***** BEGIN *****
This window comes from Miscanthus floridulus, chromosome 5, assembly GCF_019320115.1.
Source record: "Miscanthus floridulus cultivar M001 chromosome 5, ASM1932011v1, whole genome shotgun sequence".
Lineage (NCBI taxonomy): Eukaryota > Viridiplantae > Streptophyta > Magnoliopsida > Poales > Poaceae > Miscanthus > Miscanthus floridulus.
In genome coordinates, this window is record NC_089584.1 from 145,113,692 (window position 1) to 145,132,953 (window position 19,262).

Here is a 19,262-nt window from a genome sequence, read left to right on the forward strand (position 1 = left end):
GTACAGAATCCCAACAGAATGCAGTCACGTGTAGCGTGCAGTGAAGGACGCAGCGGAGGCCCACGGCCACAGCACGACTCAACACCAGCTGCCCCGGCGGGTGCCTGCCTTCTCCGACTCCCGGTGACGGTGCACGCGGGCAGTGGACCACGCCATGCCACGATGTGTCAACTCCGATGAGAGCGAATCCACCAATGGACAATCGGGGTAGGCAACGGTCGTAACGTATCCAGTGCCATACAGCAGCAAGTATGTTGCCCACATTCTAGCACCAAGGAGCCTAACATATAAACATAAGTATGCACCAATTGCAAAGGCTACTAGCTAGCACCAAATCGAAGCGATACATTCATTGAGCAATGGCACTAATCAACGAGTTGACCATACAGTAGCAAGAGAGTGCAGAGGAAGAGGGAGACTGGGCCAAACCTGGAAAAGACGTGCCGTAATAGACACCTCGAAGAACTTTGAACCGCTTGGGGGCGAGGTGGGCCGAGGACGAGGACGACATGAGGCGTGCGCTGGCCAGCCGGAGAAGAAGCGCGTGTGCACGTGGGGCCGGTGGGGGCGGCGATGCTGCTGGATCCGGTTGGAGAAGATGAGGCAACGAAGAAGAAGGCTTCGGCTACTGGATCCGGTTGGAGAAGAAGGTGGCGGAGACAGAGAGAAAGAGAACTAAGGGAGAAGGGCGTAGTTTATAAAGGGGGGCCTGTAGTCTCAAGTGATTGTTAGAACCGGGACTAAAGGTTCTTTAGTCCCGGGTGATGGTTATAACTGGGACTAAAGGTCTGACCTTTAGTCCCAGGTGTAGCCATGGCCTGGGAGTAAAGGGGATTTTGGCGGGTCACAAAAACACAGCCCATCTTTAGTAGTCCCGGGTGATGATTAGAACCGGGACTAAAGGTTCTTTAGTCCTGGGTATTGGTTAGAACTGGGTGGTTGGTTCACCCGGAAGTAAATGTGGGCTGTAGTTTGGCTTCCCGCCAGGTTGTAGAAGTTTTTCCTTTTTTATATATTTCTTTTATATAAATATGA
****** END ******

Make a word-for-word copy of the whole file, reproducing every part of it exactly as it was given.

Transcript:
This window comes from Miscanthus floridulus, chromosome 5, assembly GCF_019320115.1.
Source record: "Miscanthus floridulus cultivar M001 chromosome 5, ASM1932011v1, whole genome shotgun sequence".
Lineage (NCBI taxonomy): Eukaryota > Viridiplantae > Streptophyta > Magnoliopsida > Poales > Poaceae > Miscanthus > Miscanthus floridulus.
In genome coordinates, this window is record NC_089584.1 from 145,113,692 (window position 1) to 145,132,953 (window position 19,262).

Here is a 19,262-nt window from a genome sequence, read left to right on the forward strand (position 1 = left end):
GTACAGAATCCCAACAGAATGCAGTCACGTGTAGCGTGCAGTGAAGGACGCAGCGGAGGCCCACGGCCACAGCACGACTCAACACCAGCTGCCCCGGCGGGTGCCTGCCTTCTCCGACTCCCGGTGACGGTGCACGCGGGCAGTGGACCACGCCATGCCACGATGTGTCAACTCCGATGAGAGCGAATCCACCAATGGACAATCGGGGTAGGCAACGGTCGTAACGTATCCAGTGCCATACAGCAGCAAGTATGTTGCCCACATTCTAGCACCAAGGAGCCTAACATATAAACATAAGTATGCACCAATTGCAAAGGCTACTAGCTAGCACCAAATCGAAGCGATACATTCATTGAGCAATGGCACTAATCAACGAGTTGACCATACAGTAGCAAGAGAGTGCAGAGGAAGAGGGAGACTGGGCCAAACCTGGAAAAGACGTGCCGTAATAGACACCTCGAAGAACTTTGAACCGCTTGGGGGCGAGGTGGGCCGAGGACGAGGACGACATGAGGCGTGCGCTGGCCAGCCGGAGAAGAAGCGCGTGTGCACGTGGGGCCGGTGGGGGCGGCGATGCTGCTGGATCCGGTTGGAGAAGATGAGGCAACGAAGAAGAAGGCTTCGGCTACTGGATCCGGTTGGAGAAGAAGGTGGCGGAGACAGAGAGAAAGAGAACTAAGGGAGAAGGGCGTAGTTTATAAAGGGGGGCCTGTAGTCTCAAGTGATTGTTAGAACCGGGACTAAAGGTTCTTTAGTCCCGGGTGATGGTTATAACTGGGACTAAAGGTCTGACCTTTAGTCCCAGGTGTAGCCATGGCCTGGGAGTAAAGGGGATTTTGGCGGGTCACAAAAACACAGCCCATCTTTAGTAGTCCCGGGTGATGATTAGAACCGGGACTAAAGGTTCTTTAGTCCTGGGTATTGGTTAGAACTGGGTGGTTGGTTCACCCGGAAGTAAATGTGGGCTGTAGTTTGGCTTCCCGCCAGGTTGTAGAAGTTTTTCCTTTTTTATATATTTCTTTTATATAAATATGA